How often have I angrily scrubbed at bowls with glued-on cereal, inconsiderately left at the bottom of the sink for me by a hoard of little boys or, heaven forbid, their father?! Don't they know I have better things to do with my time? I have Bible studies to lead and girls to mentor and blogposts to write- spiritual things that matter!! Holy ambitions that will impact the world!! So naturally I huff loudly as I scrub to ensure everyone knows how inconvenienced I am, bits of Panda Puffs flying like shrapnel. Never mind that we can afford Whole Foods fare or that the little boys who deposited these offensive bowls are allergy-free. Never mind that they're physically healthy and conscientious enough to carry their bowls this far. Never mind that their dad has worked a 50 hour week. Never mind that the Father seeks to work out humility and sacrifice and character in me. I could have been reading my Bible app, people!!
The great orator of the 20th century, Oswald Chambers, put it this way:"It's one thing to go through a crisis grandly, yet quite another to go through every day glorifying God when there is no witness, no limelight, and no one paying even the remotest attention to us."
Being faithful and honorable to the Lord when no one requires it or applauds it or even notices it. Keeping our thoughts pure because He asks us to. Doing our devotions because it draws us closer to His heart. Speaking well of our boss because gossip grieves the Father. Holding our tongue when our spouse has really failed. Extending grace to the child that keeps disobeying.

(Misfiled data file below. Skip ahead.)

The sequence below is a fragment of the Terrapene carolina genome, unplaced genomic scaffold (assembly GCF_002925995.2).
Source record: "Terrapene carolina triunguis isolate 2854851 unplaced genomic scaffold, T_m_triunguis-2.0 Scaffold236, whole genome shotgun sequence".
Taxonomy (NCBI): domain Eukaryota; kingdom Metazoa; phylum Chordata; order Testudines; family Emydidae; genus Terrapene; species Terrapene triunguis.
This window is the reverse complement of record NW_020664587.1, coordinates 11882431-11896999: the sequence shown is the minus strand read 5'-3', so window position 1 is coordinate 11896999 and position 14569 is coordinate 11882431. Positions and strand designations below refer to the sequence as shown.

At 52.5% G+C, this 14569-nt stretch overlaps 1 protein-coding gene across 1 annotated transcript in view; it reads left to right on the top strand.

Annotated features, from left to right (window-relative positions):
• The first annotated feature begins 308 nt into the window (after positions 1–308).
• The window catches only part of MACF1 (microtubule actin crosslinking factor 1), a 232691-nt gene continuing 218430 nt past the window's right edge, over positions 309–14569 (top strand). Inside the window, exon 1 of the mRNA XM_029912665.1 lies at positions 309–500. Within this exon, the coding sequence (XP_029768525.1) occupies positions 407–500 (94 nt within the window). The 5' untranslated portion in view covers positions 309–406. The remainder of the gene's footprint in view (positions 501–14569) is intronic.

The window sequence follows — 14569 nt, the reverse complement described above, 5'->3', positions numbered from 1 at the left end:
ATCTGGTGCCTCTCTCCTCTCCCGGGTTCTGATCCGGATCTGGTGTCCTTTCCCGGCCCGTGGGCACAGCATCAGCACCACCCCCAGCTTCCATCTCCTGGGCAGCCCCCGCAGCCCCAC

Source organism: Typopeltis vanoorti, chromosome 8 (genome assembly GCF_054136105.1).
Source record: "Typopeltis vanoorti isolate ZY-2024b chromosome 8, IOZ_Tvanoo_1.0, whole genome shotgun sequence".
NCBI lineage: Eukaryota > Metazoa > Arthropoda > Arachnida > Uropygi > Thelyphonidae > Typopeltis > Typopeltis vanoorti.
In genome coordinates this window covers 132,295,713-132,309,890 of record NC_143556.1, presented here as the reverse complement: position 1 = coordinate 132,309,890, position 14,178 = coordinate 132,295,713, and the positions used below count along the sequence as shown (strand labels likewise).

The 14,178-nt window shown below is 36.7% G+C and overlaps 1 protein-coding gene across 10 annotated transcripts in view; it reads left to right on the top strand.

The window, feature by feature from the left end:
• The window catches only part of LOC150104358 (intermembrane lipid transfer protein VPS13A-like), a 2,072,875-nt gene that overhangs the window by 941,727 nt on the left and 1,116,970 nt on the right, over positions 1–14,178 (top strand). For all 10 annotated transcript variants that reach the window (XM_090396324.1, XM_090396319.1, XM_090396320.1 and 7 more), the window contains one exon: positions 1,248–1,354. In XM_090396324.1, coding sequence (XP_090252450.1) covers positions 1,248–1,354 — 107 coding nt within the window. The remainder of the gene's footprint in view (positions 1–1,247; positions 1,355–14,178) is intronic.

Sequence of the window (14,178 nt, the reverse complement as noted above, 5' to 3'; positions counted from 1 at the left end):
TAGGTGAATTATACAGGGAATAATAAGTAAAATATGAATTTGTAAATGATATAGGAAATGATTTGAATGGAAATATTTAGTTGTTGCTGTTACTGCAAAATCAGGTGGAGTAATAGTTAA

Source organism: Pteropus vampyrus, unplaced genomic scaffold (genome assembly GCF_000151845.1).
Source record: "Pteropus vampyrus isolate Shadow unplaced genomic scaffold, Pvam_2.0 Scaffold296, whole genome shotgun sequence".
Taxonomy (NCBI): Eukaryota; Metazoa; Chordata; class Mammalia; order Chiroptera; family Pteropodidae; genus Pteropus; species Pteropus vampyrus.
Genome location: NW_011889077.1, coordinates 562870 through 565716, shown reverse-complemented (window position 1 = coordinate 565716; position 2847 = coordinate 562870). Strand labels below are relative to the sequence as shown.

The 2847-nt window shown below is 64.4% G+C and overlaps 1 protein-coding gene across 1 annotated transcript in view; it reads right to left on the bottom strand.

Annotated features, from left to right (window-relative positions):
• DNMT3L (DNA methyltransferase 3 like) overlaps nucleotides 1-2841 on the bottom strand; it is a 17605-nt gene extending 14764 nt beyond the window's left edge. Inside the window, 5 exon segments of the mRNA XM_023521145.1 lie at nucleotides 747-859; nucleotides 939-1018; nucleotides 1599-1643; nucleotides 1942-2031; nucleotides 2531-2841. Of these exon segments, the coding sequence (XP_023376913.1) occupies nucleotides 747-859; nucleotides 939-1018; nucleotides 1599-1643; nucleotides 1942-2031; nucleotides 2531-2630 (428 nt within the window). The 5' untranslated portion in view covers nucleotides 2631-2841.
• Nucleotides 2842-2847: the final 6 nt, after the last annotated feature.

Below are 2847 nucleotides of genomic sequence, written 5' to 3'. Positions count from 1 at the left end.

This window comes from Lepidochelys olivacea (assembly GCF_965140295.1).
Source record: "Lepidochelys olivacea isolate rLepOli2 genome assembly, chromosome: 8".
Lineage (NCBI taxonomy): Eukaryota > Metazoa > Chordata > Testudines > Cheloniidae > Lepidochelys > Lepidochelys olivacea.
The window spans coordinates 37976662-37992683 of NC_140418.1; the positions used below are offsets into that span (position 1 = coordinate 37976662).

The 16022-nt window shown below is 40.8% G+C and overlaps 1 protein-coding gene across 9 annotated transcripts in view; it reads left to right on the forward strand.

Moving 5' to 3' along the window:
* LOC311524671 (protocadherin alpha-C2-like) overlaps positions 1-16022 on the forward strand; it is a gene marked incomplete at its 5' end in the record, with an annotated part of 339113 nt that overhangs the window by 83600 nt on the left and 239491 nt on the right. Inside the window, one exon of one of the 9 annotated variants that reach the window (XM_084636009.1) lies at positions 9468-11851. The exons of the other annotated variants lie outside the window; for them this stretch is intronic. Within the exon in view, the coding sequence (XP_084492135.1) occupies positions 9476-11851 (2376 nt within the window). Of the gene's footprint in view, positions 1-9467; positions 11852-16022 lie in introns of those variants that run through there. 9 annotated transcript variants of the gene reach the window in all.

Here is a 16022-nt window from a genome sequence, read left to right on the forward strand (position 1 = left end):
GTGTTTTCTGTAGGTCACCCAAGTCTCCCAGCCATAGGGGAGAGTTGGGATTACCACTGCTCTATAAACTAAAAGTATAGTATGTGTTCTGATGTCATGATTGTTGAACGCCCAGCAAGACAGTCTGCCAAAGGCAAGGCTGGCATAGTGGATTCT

What if we shifted our perspectives away from inconvenience and towards gratitude for the things and people that prompt all of these routines?
There are a jillion ways to love the Lord in the regular places of our lives. What if we joyfully folded our laundry as a service to our families, grateful that their little bums don't have to run around nakey? What if we delighted in our commute as a chance to listen to a sermon or reach out to a lonely BART neighbor? What if we were thankful for that boring, far away job because it keeps us afloat in the beautiful Bay Area? What if we looked up from our phones and tried talking to that grocery store checker or fellow shoppers as we waited in long lines? What if we shifted our perspectives away from inconvenience and towards gratitude for the things and people that prompt all of these routines? Grateful for the ability to work, to own, to clean, to parent, to connect, to give, to grieve.
What if we let God into the mundane? What if we asked Him to transform our understanding of all that we MUST do to all that we GET to do? What if serving God isn't about the mountaintops? What if it's all about the regular, simple moments of cheerfully setting our alarms, doing our sit-ups and vacuuming up Cheerios. What if we allowed the Father to speak to us as we walked our dogs and prepared for board meetings and took out the trash? He's everywhere, wanting to reign in our Gram-worthy successes, but also in our everyday grind. He's the God of At Home Mommy and Left the House Mommy. He knows you. He sees you. He's proud of you, whether you're killing it or sucking it up, famous or living in obscurity, scintillating or ordinary. He takes us to the mountain-top, but He never leaves us or forsakes us in the valley. Let's honor Him with the integrity of our devotion, moment by moment, because He's right there in the middle of our very regular, beautiful mundane. Panda Puffs and all.
7 Where can I go from your Spirit? Where can I flee from your presence? 8 If I go up to the heavens, you are there; if I make my bed in the depths, you are there. 9 If I rise on the wings of the dawn, if I settle on the far side of the sea, 10 even there your hand will guide me, your right hand will hold me fast.